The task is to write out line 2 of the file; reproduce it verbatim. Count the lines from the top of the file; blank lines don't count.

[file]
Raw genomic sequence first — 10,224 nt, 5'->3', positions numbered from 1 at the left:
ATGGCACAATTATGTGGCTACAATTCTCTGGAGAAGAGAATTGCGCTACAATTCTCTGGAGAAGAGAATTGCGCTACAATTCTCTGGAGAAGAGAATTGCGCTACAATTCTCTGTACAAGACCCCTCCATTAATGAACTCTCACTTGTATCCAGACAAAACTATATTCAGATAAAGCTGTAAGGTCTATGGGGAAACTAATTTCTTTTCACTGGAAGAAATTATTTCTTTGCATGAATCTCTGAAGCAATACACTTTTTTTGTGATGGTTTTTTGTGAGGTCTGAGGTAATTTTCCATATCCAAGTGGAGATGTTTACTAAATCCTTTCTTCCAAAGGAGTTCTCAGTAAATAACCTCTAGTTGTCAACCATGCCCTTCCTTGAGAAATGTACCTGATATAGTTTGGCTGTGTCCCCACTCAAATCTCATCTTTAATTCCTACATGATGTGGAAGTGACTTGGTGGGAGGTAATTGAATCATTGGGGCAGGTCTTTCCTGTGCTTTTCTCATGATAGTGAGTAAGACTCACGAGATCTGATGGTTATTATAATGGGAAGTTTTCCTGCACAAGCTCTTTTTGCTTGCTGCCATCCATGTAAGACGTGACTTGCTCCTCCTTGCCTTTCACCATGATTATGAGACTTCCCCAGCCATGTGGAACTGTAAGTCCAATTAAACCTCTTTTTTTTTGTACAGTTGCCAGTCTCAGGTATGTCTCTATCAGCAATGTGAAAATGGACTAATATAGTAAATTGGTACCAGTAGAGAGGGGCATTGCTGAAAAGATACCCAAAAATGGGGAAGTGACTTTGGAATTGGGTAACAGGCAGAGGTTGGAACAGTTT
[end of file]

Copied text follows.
ATGGCACAATTATGTGGCTACAATTCTCTGGAGAAGAGAATTGCGCTACAATTCTCTGGAGAAGAGAATTGCGCTACAATTCTCTGGAGAAGAGAATTGCGCTACAATTCTCTGTACAAGACCCCTCCATTAATGAACTCTCACTTGTATCCAGACAAAACTATATTCAGATAAAGCTGTAAGGTCTATGGGGAAACTAATTTCTTTTCACTGGAAGAAATTATTTCTTTGCATGAATCTCTGAAGCAATACACTTTTTTTGTGATGGTTTTTTGTGAGGTCTGAGGTAATTTTCCATATCCAAGTGGAGATGTTTACTAAATCCTTTCTTCCAAAGGAGTTCTCAGTAAATAACCTCTAGTTGTCAACCATGCCCTTCCTTGAGAAATGTACCTGATATAGTTTGGCTGTGTCCCCACTCAAATCTCATCTTTAATTCCTACATGATGTGGAAGTGACTTGGTGGGAGGTAATTGAATCATTGGGGCAGGTCTTTCCTGTGCTTTTCTCATGATAGTGAGTAAGACTCACGAGATCTGATGGTTATTATAATGGGAAGTTTTCCTGCACAAGCTCTTTTTGCTTGCTGCCATCCATGTAAGACGTGACTTGCTCCTCCTTGCCTTTCACCATGATTATGAGACTTCCCCAGCCATGTGGAACTGTAAGTCCAATTAAACCTCTTTTTTTTTGTACAGTTGCCAGTCTCAGGTATGTCTCTATCAGCAATGTGAAAATGGACTAATATAGTAAATTGGTACCAGTAGAGAGGGGCATTGCTGAAAAGATACCCAAAAATGGGGAAGTGACTTTGGAATTGGGTAACAGGCAGAGGTTGGAACAGTTT